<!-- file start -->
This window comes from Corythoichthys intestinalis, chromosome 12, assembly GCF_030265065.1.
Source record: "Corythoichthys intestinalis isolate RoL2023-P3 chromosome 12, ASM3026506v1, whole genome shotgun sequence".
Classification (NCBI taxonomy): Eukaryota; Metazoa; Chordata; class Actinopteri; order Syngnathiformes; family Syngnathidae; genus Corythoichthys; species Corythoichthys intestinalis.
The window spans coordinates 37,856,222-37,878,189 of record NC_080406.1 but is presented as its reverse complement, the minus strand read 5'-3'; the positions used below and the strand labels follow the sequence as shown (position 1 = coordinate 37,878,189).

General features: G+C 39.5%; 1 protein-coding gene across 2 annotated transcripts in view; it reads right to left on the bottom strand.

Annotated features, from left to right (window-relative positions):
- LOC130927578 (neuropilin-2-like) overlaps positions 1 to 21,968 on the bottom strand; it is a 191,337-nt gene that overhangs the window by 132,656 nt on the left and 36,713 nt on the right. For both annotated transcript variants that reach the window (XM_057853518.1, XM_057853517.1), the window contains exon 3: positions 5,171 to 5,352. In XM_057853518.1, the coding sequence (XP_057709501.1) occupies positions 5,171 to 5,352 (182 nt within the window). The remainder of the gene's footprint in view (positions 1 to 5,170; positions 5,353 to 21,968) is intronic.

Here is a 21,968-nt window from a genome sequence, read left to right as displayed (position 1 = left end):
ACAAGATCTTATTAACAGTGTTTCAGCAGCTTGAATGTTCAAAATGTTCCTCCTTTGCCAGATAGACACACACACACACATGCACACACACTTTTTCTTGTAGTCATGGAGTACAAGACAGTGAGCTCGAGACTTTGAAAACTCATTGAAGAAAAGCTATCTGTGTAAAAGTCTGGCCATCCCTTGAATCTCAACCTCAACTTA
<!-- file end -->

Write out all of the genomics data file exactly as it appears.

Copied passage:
This window comes from Corythoichthys intestinalis, chromosome 12, assembly GCF_030265065.1.
Source record: "Corythoichthys intestinalis isolate RoL2023-P3 chromosome 12, ASM3026506v1, whole genome shotgun sequence".
Classification (NCBI taxonomy): Eukaryota; Metazoa; Chordata; class Actinopteri; order Syngnathiformes; family Syngnathidae; genus Corythoichthys; species Corythoichthys intestinalis.
The window spans coordinates 37,856,222-37,878,189 of record NC_080406.1 but is presented as its reverse complement, the minus strand read 5'-3'; the positions used below and the strand labels follow the sequence as shown (position 1 = coordinate 37,878,189).

General features: G+C 39.5%; 1 protein-coding gene across 2 annotated transcripts in view; it reads right to left on the bottom strand.

Annotated features, from left to right (window-relative positions):
- LOC130927578 (neuropilin-2-like) overlaps positions 1 to 21,968 on the bottom strand; it is a 191,337-nt gene that overhangs the window by 132,656 nt on the left and 36,713 nt on the right. For both annotated transcript variants that reach the window (XM_057853518.1, XM_057853517.1), the window contains exon 3: positions 5,171 to 5,352. In XM_057853518.1, the coding sequence (XP_057709501.1) occupies positions 5,171 to 5,352 (182 nt within the window). The remainder of the gene's footprint in view (positions 1 to 5,170; positions 5,353 to 21,968) is intronic.

Here is a 21,968-nt window from a genome sequence, read left to right as displayed (position 1 = left end):
ACAAGATCTTATTAACAGTGTTTCAGCAGCTTGAATGTTCAAAATGTTCCTCCTTTGCCAGATAGACACACACACACACATGCACACACACTTTTTCTTGTAGTCATGGAGTACAAGACAGTGAGCTCGAGACTTTGAAAACTCATTGAAGAAAAGCTATCTGTGTAAAAGTCTGGCCATCCCTTGAATCTCAACCTCAACTTA